“The good news is that we can see no adverse effects,” said American academic Jane Waldfogel, currently a visiting professor at the London School of Economics. “This research is unique because the question we have always asked in the past has been: ‘If everything else remains constant, what is the effect of a mum going off to work?’ But of course everything else doesn’t stay constant, so it’s an artificial way of looking at things.
A good study, and I’m glad it’s getting press. Still, I think I would actually *pay* to see an article on this topic that also discusses pros and cons of fathers working.
The Fawcett Society is seeking a judicial review of the recent UK budget: it says the budget was unlawful because there was no assessment of the impact on gender equality, and MPs should have been provided with such an impact assessment before they voted on the budget. There’s more on the Fawcett Society web page and in an article in the Observer.
A study carried out by Corinne A. Moss-Racusin, a doctoral candidate at Rutgers, and published as a co-authored piece in the journal Psychology of Men and Masculinity, found that both men and women viewed modesty in male job applicants in a negative light. Modesty was viewed as a character weakness and an indicator of low status. The same trait was not viewed this way in women. I haven’t read the original study, so I’m not entirely sure what was classified as ‘modesty’ – although I’m presuming it wasn’t what these dudes were talking about. You can read more about the study here.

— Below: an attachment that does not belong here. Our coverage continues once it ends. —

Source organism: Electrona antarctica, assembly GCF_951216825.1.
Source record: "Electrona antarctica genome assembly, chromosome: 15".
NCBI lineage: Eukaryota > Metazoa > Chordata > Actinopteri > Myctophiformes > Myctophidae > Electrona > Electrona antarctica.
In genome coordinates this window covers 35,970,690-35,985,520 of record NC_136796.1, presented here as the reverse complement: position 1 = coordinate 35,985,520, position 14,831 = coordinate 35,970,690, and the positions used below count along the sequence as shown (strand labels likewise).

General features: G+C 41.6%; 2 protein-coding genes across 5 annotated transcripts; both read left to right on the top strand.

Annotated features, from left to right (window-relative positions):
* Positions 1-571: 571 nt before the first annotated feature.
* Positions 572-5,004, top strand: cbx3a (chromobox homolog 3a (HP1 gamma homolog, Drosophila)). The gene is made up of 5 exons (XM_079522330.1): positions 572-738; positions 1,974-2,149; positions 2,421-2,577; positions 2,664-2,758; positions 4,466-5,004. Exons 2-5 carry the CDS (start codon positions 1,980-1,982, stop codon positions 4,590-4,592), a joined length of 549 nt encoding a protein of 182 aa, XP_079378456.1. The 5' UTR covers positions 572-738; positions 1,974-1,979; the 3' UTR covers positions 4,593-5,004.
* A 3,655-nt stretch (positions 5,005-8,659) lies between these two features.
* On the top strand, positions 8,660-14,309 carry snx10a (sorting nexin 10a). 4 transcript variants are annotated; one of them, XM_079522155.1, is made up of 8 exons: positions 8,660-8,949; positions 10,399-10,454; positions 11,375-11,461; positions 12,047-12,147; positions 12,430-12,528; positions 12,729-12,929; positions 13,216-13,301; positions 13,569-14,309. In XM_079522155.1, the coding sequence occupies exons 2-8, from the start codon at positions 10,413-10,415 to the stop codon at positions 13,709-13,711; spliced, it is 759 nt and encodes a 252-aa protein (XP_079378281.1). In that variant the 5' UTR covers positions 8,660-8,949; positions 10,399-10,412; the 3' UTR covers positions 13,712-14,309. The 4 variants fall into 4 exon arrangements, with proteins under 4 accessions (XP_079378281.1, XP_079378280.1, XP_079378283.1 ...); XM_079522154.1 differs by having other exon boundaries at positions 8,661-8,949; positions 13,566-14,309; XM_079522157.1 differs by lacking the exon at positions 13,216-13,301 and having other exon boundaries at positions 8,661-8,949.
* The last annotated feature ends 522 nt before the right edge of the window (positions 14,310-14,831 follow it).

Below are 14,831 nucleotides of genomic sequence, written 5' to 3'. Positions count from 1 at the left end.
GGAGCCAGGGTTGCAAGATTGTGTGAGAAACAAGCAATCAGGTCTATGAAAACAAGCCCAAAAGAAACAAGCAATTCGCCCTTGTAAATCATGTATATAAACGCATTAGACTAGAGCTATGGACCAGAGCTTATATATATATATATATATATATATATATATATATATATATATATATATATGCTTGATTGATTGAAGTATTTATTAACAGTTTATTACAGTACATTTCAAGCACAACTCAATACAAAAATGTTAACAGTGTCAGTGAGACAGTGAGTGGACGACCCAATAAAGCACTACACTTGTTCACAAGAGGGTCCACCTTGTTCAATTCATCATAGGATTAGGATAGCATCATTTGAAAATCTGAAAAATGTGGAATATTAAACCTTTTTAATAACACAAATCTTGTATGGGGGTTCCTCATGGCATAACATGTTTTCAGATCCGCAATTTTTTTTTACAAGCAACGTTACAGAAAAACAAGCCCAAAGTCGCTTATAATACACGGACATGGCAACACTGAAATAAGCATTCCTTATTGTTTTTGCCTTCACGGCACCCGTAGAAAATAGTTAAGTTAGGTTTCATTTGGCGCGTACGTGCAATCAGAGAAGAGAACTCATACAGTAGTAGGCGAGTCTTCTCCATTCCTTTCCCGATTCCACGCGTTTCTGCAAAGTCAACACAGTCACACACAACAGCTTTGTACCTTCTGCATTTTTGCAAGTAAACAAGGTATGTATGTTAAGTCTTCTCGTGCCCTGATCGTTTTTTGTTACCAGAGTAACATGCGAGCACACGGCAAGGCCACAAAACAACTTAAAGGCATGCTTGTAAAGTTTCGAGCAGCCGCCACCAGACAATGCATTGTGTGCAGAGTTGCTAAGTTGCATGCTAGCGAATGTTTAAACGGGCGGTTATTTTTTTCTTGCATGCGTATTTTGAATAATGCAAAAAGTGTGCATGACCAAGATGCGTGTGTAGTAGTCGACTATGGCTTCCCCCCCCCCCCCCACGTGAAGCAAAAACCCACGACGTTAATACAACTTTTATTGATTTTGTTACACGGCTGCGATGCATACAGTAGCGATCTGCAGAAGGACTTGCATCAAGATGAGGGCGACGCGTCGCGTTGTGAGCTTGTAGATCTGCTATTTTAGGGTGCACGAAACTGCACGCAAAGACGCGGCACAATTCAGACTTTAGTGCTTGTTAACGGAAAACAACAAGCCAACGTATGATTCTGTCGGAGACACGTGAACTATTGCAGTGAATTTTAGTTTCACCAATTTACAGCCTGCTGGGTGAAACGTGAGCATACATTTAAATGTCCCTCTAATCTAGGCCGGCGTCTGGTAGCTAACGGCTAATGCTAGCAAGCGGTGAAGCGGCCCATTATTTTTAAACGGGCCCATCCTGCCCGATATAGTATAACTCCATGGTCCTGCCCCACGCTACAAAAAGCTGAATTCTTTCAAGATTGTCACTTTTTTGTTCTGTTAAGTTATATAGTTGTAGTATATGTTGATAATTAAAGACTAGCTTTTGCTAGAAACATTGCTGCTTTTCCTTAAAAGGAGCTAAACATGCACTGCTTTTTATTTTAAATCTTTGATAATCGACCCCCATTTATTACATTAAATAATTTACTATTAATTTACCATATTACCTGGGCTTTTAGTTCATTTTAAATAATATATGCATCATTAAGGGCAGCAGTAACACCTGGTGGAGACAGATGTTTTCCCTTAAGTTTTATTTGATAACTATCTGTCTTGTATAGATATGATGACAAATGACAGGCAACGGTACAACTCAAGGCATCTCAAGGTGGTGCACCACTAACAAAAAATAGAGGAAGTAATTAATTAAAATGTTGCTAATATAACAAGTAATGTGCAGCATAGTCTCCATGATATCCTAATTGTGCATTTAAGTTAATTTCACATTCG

US colleges that receive federal funding have to comply with Title IX – legisltation that requires them to ensure equal opportunities for all. This translates into ensuring (amongst other things) that women have the same opportunities to participate in sport as men. Quinnipiac University in Hamden, Conn. has recently come under fire for dismantling its female volley ball team, but introducing a competitive cheerleading squad, which it assumed would count towards its quota of female athletes. The move was designed to save money, since the competitive cheer squad would be cheaper than the volleyball team. However, a judge ruled that competitive cheerleading doesn’t currently count as a sport, because “the activity is still too underdeveloped and disorganised to be treated as offering genuine varsity athletic participation opportunities for students.” This is despite the fact that it requires a high level of gymnastic ability. What do you think? You can read more here, and also here*.
*It should be noted that the Telegraph’s photo is a bit unfair – it shows cheerleaders shaking pom poms. This photo is a better representation of the activity: